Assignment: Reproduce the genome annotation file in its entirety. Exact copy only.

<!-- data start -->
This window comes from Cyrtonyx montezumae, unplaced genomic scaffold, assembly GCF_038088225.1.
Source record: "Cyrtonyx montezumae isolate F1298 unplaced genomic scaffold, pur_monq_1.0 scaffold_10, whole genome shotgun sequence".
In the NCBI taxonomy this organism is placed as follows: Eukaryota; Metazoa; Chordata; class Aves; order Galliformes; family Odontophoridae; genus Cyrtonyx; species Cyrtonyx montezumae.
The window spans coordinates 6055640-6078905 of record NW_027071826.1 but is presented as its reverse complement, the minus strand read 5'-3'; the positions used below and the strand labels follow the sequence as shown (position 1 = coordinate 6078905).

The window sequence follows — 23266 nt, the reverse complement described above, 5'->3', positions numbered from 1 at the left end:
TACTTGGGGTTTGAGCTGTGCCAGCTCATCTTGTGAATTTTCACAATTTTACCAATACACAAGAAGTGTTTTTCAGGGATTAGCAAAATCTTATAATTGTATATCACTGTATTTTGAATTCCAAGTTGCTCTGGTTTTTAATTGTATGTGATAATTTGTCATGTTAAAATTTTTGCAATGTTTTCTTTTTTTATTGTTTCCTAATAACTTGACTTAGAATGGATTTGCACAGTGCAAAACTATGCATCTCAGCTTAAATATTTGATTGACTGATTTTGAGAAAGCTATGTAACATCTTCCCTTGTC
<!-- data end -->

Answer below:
This window comes from Cyrtonyx montezumae, unplaced genomic scaffold, assembly GCF_038088225.1.
Source record: "Cyrtonyx montezumae isolate F1298 unplaced genomic scaffold, pur_monq_1.0 scaffold_10, whole genome shotgun sequence".
In the NCBI taxonomy this organism is placed as follows: Eukaryota; Metazoa; Chordata; class Aves; order Galliformes; family Odontophoridae; genus Cyrtonyx; species Cyrtonyx montezumae.
The window spans coordinates 6055640-6078905 of record NW_027071826.1 but is presented as its reverse complement, the minus strand read 5'-3'; the positions used below and the strand labels follow the sequence as shown (position 1 = coordinate 6078905).

The window sequence follows — 23266 nt, the reverse complement described above, 5'->3', positions numbered from 1 at the left end:
TACTTGGGGTTTGAGCTGTGCCAGCTCATCTTGTGAATTTTCACAATTTTACCAATACACAAGAAGTGTTTTTCAGGGATTAGCAAAATCTTATAATTGTATATCACTGTATTTTGAATTCCAAGTTGCTCTGGTTTTTAATTGTATGTGATAATTTGTCATGTTAAAATTTTTGCAATGTTTTCTTTTTTTATTGTTTCCTAATAACTTGACTTAGAATGGATTTGCACAGTGCAAAACTATGCATCTCAGCTTAAATATTTGATTGACTGATTTTGAGAAAGCTATGTAACATCTTCCCTTGTC